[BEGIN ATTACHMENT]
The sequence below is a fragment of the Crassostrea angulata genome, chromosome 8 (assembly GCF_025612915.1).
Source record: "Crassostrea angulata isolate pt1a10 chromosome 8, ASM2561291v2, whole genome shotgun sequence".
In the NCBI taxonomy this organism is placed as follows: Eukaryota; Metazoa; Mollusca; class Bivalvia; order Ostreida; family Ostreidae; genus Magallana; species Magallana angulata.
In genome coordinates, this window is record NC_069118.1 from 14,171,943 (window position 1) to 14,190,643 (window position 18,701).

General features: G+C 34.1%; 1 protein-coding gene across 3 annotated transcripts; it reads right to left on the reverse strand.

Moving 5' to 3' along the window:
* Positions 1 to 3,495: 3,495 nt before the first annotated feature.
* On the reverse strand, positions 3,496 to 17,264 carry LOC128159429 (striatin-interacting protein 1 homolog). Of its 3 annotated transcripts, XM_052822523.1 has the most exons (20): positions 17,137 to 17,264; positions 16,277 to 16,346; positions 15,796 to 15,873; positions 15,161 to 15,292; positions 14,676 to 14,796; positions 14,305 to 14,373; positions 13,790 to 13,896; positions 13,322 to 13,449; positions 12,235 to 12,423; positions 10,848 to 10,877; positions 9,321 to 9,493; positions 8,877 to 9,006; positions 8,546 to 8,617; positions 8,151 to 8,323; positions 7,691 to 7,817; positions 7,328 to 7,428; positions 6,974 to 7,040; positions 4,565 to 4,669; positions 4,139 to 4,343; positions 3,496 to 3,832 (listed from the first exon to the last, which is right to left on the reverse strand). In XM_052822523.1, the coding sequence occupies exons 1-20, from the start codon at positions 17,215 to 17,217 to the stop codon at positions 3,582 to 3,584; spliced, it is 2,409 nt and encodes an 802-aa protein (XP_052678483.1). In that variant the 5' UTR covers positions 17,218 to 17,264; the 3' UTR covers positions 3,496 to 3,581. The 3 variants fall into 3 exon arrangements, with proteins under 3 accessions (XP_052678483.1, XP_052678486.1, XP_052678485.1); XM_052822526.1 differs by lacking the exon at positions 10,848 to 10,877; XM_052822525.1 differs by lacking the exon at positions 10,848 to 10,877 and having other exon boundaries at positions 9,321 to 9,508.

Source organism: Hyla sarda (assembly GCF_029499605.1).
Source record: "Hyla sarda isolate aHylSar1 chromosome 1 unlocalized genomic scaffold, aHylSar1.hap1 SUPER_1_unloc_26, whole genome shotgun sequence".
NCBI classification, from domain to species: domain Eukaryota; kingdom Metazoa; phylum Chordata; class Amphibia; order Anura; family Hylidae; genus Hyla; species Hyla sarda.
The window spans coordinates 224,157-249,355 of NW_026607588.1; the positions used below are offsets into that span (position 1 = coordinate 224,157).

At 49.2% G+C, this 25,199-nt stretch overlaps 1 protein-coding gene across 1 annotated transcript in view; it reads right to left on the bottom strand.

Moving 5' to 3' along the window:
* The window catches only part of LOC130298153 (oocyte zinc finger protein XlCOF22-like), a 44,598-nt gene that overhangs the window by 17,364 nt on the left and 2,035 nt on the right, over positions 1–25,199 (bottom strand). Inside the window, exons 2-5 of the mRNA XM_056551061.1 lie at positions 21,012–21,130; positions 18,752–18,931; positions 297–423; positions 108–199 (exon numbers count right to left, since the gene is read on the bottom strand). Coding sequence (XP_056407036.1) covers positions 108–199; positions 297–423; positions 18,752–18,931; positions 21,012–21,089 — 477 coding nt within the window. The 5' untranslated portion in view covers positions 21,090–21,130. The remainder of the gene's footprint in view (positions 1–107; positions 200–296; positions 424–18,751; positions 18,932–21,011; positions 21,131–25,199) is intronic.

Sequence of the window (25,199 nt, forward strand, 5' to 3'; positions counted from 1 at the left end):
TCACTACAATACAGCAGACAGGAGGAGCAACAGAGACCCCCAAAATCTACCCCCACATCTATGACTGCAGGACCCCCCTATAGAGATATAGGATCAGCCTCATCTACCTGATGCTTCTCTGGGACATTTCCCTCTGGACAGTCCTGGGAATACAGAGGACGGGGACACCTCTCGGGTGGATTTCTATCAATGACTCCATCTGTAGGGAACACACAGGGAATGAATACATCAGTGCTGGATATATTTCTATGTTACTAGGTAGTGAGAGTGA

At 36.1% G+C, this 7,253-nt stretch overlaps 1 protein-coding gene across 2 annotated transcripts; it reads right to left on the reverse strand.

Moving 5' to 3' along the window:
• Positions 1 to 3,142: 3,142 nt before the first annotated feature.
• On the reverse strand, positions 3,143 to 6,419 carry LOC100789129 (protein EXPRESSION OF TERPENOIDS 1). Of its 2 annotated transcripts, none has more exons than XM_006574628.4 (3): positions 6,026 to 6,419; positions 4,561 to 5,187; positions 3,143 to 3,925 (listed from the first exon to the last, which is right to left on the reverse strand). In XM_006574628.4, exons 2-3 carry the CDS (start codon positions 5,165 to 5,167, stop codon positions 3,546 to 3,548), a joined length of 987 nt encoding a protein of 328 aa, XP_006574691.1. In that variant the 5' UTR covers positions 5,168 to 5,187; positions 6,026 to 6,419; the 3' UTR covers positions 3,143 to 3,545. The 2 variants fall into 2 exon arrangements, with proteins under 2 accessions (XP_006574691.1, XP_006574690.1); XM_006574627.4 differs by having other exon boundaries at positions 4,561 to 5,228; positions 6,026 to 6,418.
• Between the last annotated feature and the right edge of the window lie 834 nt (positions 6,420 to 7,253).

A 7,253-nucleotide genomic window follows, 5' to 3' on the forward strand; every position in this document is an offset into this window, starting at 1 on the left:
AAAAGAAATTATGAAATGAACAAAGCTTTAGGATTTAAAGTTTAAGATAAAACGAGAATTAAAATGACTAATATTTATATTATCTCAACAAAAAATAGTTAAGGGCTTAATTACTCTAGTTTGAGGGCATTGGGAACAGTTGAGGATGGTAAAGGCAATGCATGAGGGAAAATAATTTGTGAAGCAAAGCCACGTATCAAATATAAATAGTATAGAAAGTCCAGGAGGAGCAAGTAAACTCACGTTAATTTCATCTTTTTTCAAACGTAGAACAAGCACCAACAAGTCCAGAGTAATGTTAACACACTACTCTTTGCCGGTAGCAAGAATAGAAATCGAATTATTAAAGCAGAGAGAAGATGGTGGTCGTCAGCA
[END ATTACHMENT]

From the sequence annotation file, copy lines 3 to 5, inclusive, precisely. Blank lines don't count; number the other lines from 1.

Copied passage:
In the NCBI taxonomy this organism is placed as follows: Eukaryota; Metazoa; Mollusca; class Bivalvia; order Ostreida; family Ostreidae; genus Magallana; species Magallana angulata.
In genome coordinates, this window is record NC_069118.1 from 14,171,943 (window position 1) to 14,190,643 (window position 18,701).

General features: G+C 34.1%; 1 protein-coding gene across 3 annotated transcripts; it reads right to left on the reverse strand.